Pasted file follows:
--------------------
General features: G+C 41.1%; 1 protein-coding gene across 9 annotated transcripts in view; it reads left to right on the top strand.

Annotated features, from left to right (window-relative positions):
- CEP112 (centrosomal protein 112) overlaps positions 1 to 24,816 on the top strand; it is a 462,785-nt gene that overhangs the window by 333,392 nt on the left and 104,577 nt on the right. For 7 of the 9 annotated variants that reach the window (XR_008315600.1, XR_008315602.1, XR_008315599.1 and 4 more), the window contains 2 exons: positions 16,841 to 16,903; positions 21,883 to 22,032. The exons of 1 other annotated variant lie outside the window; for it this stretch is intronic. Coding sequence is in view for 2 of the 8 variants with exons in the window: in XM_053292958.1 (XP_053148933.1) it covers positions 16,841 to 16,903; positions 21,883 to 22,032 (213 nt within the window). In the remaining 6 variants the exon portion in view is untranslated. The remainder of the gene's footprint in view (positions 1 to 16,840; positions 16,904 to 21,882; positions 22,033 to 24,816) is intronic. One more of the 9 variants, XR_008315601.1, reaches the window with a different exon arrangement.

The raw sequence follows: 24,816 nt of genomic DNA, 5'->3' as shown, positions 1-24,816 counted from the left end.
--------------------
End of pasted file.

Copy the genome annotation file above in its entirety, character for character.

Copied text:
General features: G+C 41.1%; 1 protein-coding gene across 9 annotated transcripts in view; it reads left to right on the top strand.

Annotated features, from left to right (window-relative positions):
- CEP112 (centrosomal protein 112) overlaps positions 1 to 24,816 on the top strand; it is a 462,785-nt gene that overhangs the window by 333,392 nt on the left and 104,577 nt on the right. For 7 of the 9 annotated variants that reach the window (XR_008315600.1, XR_008315602.1, XR_008315599.1 and 4 more), the window contains 2 exons: positions 16,841 to 16,903; positions 21,883 to 22,032. The exons of 1 other annotated variant lie outside the window; for it this stretch is intronic. Coding sequence is in view for 2 of the 8 variants with exons in the window: in XM_053292958.1 (XP_053148933.1) it covers positions 16,841 to 16,903; positions 21,883 to 22,032 (213 nt within the window). In the remaining 6 variants the exon portion in view is untranslated. The remainder of the gene's footprint in view (positions 1 to 16,840; positions 16,904 to 21,882; positions 22,033 to 24,816) is intronic. One more of the 9 variants, XR_008315601.1, reaches the window with a different exon arrangement.

The raw sequence follows: 24,816 nt of genomic DNA, 5'->3' as shown, positions 1-24,816 counted from the left end.